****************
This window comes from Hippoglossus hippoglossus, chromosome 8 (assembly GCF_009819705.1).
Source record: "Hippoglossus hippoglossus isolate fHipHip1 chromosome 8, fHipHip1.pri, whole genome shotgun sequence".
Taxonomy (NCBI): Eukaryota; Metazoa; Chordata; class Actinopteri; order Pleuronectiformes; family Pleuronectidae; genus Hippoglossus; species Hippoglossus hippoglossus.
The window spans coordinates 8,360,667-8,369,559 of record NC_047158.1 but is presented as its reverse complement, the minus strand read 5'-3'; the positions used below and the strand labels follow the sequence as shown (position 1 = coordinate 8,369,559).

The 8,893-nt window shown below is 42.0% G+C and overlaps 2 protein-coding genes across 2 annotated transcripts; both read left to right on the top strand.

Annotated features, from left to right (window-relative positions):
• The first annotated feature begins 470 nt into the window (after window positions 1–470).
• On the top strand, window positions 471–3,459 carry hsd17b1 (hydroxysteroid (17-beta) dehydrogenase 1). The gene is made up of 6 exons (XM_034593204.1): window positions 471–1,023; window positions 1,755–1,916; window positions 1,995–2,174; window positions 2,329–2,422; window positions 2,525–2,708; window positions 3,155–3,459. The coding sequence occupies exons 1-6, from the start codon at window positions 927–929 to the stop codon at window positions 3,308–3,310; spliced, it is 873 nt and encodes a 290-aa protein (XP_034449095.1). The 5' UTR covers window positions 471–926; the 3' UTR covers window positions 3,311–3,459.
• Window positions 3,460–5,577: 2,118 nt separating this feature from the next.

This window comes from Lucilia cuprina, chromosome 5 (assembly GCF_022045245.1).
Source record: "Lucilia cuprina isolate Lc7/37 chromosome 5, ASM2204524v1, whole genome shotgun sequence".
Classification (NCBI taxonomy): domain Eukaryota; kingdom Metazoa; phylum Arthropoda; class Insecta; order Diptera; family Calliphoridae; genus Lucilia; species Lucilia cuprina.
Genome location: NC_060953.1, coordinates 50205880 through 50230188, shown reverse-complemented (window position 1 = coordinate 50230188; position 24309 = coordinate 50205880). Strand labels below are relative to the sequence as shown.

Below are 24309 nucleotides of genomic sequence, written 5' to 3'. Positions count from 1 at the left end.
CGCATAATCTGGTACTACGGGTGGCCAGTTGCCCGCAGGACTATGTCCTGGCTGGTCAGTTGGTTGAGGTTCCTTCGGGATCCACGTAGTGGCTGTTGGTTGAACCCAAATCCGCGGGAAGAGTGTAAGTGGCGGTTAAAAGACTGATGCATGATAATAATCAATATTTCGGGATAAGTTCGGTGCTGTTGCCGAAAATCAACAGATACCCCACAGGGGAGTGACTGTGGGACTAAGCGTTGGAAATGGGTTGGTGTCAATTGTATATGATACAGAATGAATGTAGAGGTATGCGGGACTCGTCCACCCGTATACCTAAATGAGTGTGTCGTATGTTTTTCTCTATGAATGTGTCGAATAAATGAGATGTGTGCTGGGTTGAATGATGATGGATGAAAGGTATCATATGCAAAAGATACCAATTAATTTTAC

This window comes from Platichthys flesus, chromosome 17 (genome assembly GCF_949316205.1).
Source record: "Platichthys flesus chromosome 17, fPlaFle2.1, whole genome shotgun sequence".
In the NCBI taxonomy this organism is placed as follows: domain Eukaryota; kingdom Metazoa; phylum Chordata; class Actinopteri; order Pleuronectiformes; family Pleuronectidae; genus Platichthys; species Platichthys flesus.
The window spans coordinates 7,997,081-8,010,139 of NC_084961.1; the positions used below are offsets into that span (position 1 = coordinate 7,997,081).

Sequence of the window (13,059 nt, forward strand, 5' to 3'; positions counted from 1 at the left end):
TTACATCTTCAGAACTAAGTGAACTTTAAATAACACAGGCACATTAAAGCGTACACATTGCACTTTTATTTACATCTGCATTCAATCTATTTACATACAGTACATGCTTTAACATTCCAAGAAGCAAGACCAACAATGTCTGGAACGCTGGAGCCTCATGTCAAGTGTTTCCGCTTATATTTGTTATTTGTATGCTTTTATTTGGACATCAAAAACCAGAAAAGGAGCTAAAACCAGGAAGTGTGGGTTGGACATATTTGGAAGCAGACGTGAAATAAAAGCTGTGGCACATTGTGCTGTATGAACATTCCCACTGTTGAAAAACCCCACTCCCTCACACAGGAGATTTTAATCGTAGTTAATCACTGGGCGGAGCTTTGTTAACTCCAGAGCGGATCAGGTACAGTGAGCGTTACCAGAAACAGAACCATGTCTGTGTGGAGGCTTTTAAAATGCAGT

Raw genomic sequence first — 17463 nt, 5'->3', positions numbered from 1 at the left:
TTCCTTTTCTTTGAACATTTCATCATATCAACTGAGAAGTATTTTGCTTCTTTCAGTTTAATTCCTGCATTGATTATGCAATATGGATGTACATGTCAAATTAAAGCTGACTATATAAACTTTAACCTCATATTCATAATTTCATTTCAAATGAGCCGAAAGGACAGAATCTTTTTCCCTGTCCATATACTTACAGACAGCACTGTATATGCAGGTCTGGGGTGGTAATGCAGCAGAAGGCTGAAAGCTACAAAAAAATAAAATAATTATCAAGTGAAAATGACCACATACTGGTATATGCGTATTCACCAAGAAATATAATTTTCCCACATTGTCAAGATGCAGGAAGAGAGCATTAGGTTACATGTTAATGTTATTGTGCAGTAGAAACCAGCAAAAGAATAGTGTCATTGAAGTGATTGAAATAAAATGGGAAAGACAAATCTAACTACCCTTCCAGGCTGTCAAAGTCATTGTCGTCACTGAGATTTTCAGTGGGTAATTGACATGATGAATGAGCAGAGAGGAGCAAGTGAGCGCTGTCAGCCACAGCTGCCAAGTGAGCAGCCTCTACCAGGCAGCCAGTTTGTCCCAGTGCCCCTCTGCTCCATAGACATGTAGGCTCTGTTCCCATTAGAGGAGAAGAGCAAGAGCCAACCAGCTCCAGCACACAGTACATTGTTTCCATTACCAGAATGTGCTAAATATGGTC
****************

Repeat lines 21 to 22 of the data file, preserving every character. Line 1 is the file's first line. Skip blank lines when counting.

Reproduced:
TTACATCTTCAGAACTAAGTGAACTTTAAATAACACAGGCACATTAAAGCGTACACATTGCACTTTTATTTACATCTGCATTCAATCTATTTACATACAGTACATGCTTTAACATTCCAAGAAGCAAGACCAACAATGTCTGGAACGCTGGAGCCTCATGTCAAGTGTTTCCGCTTATATTTGTTATTTGTATGCTTTTATTTGGACATCAAAAACCAGAAAAGGAGCTAAAACCAGGAAGTGTGGGTTGGACATATTTGGAAGCAGACGTGAAATAAAAGCTGTGGCACATTGTGCTGTATGAACATTCCCACTGTTGAAAAACCCCACTCCCTCACACAGGAGATTTTAATCGTAGTTAATCACTGGGCGGAGCTTTGTTAACTCCAGAGCGGATCAGGTACAGTGAGCGTTACCAGAAACAGAACCATGTCTGTGTGGAGGCTTTTAAAATGCAGT

Raw genomic sequence first — 17463 nt, 5'->3', positions numbered from 1 at the left: